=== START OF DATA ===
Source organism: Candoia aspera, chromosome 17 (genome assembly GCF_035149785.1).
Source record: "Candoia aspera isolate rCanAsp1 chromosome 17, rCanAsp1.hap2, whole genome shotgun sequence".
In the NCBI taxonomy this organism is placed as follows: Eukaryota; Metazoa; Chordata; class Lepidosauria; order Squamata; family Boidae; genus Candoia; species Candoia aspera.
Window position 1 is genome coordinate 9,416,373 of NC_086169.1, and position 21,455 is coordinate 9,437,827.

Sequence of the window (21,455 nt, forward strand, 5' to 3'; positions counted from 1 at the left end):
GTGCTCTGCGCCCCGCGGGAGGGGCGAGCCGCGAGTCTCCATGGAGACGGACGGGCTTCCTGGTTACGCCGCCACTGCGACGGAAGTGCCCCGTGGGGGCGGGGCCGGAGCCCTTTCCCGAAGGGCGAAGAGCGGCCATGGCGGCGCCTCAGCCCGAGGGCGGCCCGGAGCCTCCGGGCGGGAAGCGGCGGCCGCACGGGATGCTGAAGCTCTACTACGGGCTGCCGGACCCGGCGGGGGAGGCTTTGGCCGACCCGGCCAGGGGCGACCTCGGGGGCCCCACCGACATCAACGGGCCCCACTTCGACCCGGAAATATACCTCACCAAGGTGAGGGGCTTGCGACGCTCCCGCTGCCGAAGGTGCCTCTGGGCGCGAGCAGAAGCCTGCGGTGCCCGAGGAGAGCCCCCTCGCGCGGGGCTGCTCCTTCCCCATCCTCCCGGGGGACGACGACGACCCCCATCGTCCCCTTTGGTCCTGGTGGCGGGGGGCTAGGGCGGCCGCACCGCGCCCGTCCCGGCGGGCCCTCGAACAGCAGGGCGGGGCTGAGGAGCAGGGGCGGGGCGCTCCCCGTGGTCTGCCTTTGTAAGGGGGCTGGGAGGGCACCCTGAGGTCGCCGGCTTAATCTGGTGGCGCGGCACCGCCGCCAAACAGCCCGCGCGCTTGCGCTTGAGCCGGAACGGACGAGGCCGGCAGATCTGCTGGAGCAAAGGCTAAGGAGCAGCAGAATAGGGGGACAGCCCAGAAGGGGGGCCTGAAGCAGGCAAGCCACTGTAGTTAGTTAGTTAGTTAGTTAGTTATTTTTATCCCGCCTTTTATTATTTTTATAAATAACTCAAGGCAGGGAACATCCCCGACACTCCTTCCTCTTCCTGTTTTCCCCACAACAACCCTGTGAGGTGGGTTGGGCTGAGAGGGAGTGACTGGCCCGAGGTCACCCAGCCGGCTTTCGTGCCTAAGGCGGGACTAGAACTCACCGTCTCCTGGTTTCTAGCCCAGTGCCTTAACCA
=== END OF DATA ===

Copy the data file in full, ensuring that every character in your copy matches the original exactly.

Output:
Source organism: Candoia aspera, chromosome 17 (genome assembly GCF_035149785.1).
Source record: "Candoia aspera isolate rCanAsp1 chromosome 17, rCanAsp1.hap2, whole genome shotgun sequence".
In the NCBI taxonomy this organism is placed as follows: Eukaryota; Metazoa; Chordata; class Lepidosauria; order Squamata; family Boidae; genus Candoia; species Candoia aspera.
Window position 1 is genome coordinate 9,416,373 of NC_086169.1, and position 21,455 is coordinate 9,437,827.

Sequence of the window (21,455 nt, forward strand, 5' to 3'; positions counted from 1 at the left end):
GTGCTCTGCGCCCCGCGGGAGGGGCGAGCCGCGAGTCTCCATGGAGACGGACGGGCTTCCTGGTTACGCCGCCACTGCGACGGAAGTGCCCCGTGGGGGCGGGGCCGGAGCCCTTTCCCGAAGGGCGAAGAGCGGCCATGGCGGCGCCTCAGCCCGAGGGCGGCCCGGAGCCTCCGGGCGGGAAGCGGCGGCCGCACGGGATGCTGAAGCTCTACTACGGGCTGCCGGACCCGGCGGGGGAGGCTTTGGCCGACCCGGCCAGGGGCGACCTCGGGGGCCCCACCGACATCAACGGGCCCCACTTCGACCCGGAAATATACCTCACCAAGGTGAGGGGCTTGCGACGCTCCCGCTGCCGAAGGTGCCTCTGGGCGCGAGCAGAAGCCTGCGGTGCCCGAGGAGAGCCCCCTCGCGCGGGGCTGCTCCTTCCCCATCCTCCCGGGGGACGACGACGACCCCCATCGTCCCCTTTGGTCCTGGTGGCGGGGGGCTAGGGCGGCCGCACCGCGCCCGTCCCGGCGGGCCCTCGAACAGCAGGGCGGGGCTGAGGAGCAGGGGCGGGGCGCTCCCCGTGGTCTGCCTTTGTAAGGGGGCTGGGAGGGCACCCTGAGGTCGCCGGCTTAATCTGGTGGCGCGGCACCGCCGCCAAACAGCCCGCGCGCTTGCGCTTGAGCCGGAACGGACGAGGCCGGCAGATCTGCTGGAGCAAAGGCTAAGGAGCAGCAGAATAGGGGGACAGCCCAGAAGGGGGGCCTGAAGCAGGCAAGCCACTGTAGTTAGTTAGTTAGTTAGTTAGTTATTTTTATCCCGCCTTTTATTATTTTTATAAATAACTCAAGGCAGGGAACATCCCCGACACTCCTTCCTCTTCCTGTTTTCCCCACAACAACCCTGTGAGGTGGGTTGGGCTGAGAGGGAGTGACTGGCCCGAGGTCACCCAGCCGGCTTTCGTGCCTAAGGCGGGACTAGAACTCACCGTCTCCTGGTTTCTAGCCCAGTGCCTTAACCA